Diff of /doc/source/using_pyke/index.txt [2bd9a1] .. [b1a8e8] Maximize Restore

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--- a/doc/source/using_pyke/index.txt
+++ b/doc/source/using_pyke/index.txt
@@ -54,13 +54,13 @@
 
 The simplest use of Pyke involves three steps:
 
-#.  `Create an engine`_ object.
+`Create an engine`_ object.
 
     >>> from pyke import knowledge_engine
 
     >>> my_engine = knowledge_engine.engine(__file__)
 
-    The step compiles the Pyke source files, if out of date, and loads the
+    This step compiles the Pyke source files, if out of date, and loads the
     `knowledge bases`_.
 
     There are three kinds of Pyke source files:
@@ -72,19 +72,25 @@
     #.  `.kqb files`_ define `question bases`_, which are compiled into .qbc
         pickle files.
 
-#.  Activate `rule bases`_.
+    See `Creating an Inference Engine`_ to control where the compiled files
+    are written, load knowledge bases from multiple directories, distribute
+    your application without your knowledge base files, or distribute using
+    egg files.
+
+Activate `rule bases`_.
 
     >>> my_engine.activate('bc_related')
 
-    You may chose one or more rule bases to activate.
-    
+    You may activate one rule base for each `rule base category`_.  Simply
+    pass multiple arguments to ``activate``.
+
     .. note::
 
        Even if you only have one rule base, you must still activate it.
 
     This is when the `forward-chaining rules`_ are run.
 
-#.  Prove_ goal_.
+Prove_ goal_.
 
     >>> my_engine.prove_1_goal('bc_related.father_son(bruce, $son, ())')
     ({'son': 'david'}, None)
@@ -92,39 +98,43 @@
     The goal might be met by simply matching an already known fact_, or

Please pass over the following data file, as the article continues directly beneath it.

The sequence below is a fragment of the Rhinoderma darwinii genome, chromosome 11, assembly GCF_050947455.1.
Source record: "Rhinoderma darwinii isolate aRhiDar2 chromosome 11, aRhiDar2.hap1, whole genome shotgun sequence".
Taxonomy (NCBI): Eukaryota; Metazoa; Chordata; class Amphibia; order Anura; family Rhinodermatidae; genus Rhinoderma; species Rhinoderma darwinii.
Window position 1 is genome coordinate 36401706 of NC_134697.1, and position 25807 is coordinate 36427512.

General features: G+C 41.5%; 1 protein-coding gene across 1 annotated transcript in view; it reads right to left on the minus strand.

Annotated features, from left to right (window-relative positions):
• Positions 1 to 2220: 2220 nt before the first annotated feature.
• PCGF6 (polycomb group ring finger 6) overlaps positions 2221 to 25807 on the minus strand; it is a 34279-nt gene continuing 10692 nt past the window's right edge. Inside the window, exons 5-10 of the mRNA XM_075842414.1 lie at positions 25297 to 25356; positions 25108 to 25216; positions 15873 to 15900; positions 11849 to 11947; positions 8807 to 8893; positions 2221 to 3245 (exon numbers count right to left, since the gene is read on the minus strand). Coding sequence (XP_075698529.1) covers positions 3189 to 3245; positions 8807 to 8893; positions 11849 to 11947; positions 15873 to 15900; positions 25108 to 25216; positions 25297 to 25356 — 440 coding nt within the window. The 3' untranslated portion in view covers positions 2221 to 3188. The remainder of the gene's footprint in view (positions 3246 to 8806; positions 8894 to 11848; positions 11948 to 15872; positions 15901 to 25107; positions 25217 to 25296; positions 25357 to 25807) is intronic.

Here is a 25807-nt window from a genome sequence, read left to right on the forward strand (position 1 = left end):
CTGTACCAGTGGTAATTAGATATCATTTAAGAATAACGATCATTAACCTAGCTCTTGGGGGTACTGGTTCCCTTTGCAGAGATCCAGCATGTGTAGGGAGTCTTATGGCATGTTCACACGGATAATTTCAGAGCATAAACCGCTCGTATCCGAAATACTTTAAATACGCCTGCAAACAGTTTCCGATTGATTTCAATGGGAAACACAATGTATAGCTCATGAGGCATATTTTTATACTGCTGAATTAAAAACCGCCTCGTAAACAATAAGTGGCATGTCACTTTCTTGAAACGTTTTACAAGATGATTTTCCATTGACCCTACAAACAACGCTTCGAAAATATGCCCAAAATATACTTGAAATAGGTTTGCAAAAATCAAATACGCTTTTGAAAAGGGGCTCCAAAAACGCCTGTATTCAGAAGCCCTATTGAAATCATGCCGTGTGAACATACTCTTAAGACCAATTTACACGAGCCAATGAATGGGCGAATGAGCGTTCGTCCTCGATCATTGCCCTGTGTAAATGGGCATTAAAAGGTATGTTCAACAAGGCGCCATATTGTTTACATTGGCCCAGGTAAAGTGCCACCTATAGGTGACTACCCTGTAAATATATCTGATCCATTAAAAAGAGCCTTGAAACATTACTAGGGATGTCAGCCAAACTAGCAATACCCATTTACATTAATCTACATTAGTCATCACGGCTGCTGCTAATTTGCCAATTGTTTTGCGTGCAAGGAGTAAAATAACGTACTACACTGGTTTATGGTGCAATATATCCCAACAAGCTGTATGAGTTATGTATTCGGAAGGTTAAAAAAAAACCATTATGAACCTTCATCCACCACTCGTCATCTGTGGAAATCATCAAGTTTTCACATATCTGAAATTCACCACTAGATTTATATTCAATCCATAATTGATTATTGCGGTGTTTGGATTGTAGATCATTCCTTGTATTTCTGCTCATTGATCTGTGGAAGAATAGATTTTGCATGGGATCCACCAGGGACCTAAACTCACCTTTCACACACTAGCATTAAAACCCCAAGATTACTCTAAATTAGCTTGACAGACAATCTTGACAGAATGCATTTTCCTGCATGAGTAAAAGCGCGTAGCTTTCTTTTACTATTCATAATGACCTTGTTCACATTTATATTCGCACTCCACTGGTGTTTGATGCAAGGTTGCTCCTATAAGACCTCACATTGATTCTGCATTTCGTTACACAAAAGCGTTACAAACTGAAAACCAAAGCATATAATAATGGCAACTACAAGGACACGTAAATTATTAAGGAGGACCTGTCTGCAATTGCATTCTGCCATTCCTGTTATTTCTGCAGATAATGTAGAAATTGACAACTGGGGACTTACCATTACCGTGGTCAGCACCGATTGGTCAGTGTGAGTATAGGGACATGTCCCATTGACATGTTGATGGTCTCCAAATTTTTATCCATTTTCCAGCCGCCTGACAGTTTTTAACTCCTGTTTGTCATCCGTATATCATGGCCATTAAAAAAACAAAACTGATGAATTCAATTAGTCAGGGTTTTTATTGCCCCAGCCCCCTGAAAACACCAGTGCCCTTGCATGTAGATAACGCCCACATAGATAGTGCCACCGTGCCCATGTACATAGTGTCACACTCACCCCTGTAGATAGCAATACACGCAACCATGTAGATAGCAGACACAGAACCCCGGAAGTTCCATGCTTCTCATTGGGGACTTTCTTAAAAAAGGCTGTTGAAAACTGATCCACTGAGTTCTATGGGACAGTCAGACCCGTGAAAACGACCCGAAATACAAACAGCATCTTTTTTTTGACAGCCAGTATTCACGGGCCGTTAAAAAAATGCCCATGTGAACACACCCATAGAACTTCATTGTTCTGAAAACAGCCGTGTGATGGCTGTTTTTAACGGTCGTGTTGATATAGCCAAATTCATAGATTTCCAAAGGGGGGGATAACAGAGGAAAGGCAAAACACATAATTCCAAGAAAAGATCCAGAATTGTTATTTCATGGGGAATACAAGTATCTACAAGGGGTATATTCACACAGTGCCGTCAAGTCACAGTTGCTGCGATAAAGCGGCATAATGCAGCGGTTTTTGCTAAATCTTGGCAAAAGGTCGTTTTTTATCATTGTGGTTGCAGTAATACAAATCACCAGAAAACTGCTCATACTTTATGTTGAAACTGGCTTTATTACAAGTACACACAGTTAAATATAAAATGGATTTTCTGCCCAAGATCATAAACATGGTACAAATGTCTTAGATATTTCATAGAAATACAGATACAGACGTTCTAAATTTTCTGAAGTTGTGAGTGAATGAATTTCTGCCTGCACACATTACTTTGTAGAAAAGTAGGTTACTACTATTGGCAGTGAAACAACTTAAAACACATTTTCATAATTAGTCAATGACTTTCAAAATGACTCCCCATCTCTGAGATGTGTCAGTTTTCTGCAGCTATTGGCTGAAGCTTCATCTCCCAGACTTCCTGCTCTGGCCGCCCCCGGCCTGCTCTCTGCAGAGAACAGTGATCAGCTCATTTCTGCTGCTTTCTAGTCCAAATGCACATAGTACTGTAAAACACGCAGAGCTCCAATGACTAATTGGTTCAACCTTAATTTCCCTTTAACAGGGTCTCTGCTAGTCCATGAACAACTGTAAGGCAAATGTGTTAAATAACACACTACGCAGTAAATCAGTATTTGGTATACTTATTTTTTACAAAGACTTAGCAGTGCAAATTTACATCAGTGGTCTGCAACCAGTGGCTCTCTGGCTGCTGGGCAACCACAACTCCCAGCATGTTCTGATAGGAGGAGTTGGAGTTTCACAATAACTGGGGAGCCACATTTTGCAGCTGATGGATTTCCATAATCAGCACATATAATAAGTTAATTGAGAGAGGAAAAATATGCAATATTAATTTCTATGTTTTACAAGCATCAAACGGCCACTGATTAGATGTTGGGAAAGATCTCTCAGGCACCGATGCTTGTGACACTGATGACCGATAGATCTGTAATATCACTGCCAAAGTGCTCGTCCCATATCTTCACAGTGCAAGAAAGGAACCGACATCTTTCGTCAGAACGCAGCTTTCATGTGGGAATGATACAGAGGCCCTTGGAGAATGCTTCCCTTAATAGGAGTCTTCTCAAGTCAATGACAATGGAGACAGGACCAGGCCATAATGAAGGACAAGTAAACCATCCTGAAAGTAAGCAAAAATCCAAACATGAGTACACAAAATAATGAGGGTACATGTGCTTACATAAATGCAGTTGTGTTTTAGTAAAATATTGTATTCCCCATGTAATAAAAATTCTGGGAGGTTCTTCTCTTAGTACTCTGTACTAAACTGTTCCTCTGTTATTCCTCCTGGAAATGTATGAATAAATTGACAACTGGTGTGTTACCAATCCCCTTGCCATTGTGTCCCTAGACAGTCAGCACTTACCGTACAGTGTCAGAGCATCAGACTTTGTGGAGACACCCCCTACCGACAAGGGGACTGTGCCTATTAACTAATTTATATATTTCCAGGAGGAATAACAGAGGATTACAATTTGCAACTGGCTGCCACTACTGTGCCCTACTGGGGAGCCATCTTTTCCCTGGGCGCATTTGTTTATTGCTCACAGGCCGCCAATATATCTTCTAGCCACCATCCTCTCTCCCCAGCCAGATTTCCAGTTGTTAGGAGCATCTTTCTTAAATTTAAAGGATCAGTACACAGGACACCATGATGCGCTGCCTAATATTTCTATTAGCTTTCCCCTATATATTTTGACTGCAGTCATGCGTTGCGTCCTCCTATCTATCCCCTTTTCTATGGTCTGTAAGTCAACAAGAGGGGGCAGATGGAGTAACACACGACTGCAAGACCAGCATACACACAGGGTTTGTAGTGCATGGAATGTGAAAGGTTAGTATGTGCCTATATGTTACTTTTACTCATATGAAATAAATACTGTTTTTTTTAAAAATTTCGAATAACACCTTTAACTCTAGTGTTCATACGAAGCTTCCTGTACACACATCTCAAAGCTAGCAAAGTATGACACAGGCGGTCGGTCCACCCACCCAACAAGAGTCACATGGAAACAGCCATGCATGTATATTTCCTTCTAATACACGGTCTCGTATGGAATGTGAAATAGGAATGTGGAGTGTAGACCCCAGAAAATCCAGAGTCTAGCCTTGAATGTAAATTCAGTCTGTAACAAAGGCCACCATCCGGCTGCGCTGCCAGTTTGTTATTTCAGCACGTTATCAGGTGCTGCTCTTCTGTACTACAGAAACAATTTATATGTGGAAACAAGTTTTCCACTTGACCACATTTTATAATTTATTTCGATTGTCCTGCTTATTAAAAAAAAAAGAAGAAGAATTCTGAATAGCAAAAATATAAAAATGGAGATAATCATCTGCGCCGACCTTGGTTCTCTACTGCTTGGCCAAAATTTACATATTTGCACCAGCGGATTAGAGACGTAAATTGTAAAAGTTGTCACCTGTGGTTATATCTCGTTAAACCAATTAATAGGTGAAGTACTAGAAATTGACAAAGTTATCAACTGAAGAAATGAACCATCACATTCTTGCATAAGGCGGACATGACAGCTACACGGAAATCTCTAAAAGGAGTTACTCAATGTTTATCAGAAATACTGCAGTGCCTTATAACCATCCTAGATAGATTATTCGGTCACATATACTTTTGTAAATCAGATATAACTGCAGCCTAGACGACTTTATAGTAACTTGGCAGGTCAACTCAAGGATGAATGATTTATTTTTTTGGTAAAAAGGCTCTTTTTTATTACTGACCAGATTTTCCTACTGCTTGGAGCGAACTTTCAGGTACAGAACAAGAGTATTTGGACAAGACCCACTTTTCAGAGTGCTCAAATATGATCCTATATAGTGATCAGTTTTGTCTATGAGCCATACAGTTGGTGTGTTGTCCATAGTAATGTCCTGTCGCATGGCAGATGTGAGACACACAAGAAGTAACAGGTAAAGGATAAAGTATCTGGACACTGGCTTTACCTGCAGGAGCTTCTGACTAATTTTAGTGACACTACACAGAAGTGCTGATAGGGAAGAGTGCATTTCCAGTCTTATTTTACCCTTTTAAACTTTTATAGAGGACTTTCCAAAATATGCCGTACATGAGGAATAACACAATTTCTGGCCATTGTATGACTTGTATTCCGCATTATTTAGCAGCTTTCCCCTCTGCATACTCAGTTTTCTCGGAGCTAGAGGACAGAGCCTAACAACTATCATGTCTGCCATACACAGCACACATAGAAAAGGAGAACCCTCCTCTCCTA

through the use of `backward-chaining rules`_.
 
-Then if you want to prove another goal, you can just repeat the last step.
-In this case, the `forward-chaining rules`_ are only run once and all goals
-operate against the same set of known facts.
+    Then if you want to prove another goal, you can just repeat the last step.
+    In this case, the `forward-chaining rules`_ are only run once and all goals
+    operate against the same set of known facts.
 
-    >>> my_engine.prove_1_goal('bc_related.father_son(thomas, $son, ())')
-    ({'son': 'tim'}, None)
+    >>> my_engine.prove_1_goal('bc_related.father_son(thomas, $grandson, (grand))')
+    ({'grandson': 'david'}, None)
+
+    See `Proving Goals`_ to pass different arguments into goals, compile the
+    goal statements once in advance, and to retrieve multiple answers for a
+    goal.
 
 Dynamically Asserting Facts
 ===========================
 
-To dynamically assert_ facts_ within your Python program, a new step is added:
+To dynamically assert_ facts_ within your Python program, a new step is
+added:
 
-#.  Create an engine_ object.
-
-    >>> from pyke import knowledge_engine
+    Create the engine object:
 
     >>> my_engine = knowledge_engine.engine(__file__)
 
-#.  Assert_ facts_.
+Assert_ facts_.
 
-    >>> my_engine.assert_('family2', 'son_of', ('spike', 'david'))
+>>> my_engine.assert_('family2', 'son_of', ('spike_the_dog', 'david'))